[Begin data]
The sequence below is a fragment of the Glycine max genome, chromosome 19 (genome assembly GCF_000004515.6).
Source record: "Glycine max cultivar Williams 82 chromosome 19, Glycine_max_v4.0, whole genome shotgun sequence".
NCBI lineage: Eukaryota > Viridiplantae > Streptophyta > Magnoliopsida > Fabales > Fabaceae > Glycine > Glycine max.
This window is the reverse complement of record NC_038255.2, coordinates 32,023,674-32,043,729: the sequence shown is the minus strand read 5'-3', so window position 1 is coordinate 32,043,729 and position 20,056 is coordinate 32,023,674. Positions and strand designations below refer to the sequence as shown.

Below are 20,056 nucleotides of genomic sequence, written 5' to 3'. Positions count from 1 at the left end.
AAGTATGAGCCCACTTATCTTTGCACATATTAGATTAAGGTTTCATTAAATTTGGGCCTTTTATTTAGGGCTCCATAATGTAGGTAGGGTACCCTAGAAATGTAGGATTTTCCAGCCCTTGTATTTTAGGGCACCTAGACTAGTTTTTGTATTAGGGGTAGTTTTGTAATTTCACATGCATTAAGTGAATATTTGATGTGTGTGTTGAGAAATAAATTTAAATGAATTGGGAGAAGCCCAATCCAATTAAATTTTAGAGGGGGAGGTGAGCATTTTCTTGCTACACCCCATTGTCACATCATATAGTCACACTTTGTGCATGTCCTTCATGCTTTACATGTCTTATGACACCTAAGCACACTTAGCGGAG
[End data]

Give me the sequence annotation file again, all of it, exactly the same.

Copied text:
The sequence below is a fragment of the Glycine max genome, chromosome 19 (genome assembly GCF_000004515.6).
Source record: "Glycine max cultivar Williams 82 chromosome 19, Glycine_max_v4.0, whole genome shotgun sequence".
NCBI lineage: Eukaryota > Viridiplantae > Streptophyta > Magnoliopsida > Fabales > Fabaceae > Glycine > Glycine max.
This window is the reverse complement of record NC_038255.2, coordinates 32,023,674-32,043,729: the sequence shown is the minus strand read 5'-3', so window position 1 is coordinate 32,043,729 and position 20,056 is coordinate 32,023,674. Positions and strand designations below refer to the sequence as shown.

Below are 20,056 nucleotides of genomic sequence, written 5' to 3'. Positions count from 1 at the left end.
AAGTATGAGCCCACTTATCTTTGCACATATTAGATTAAGGTTTCATTAAATTTGGGCCTTTTATTTAGGGCTCCATAATGTAGGTAGGGTACCCTAGAAATGTAGGATTTTCCAGCCCTTGTATTTTAGGGCACCTAGACTAGTTTTTGTATTAGGGGTAGTTTTGTAATTTCACATGCATTAAGTGAATATTTGATGTGTGTGTTGAGAAATAAATTTAAATGAATTGGGAGAAGCCCAATCCAATTAAATTTTAGAGGGGGAGGTGAGCATTTTCTTGCTACACCCCATTGTCACATCATATAGTCACACTTTGTGCATGTCCTTCATGCTTTACATGTCTTATGACACCTAAGCACACTTAGCGGAG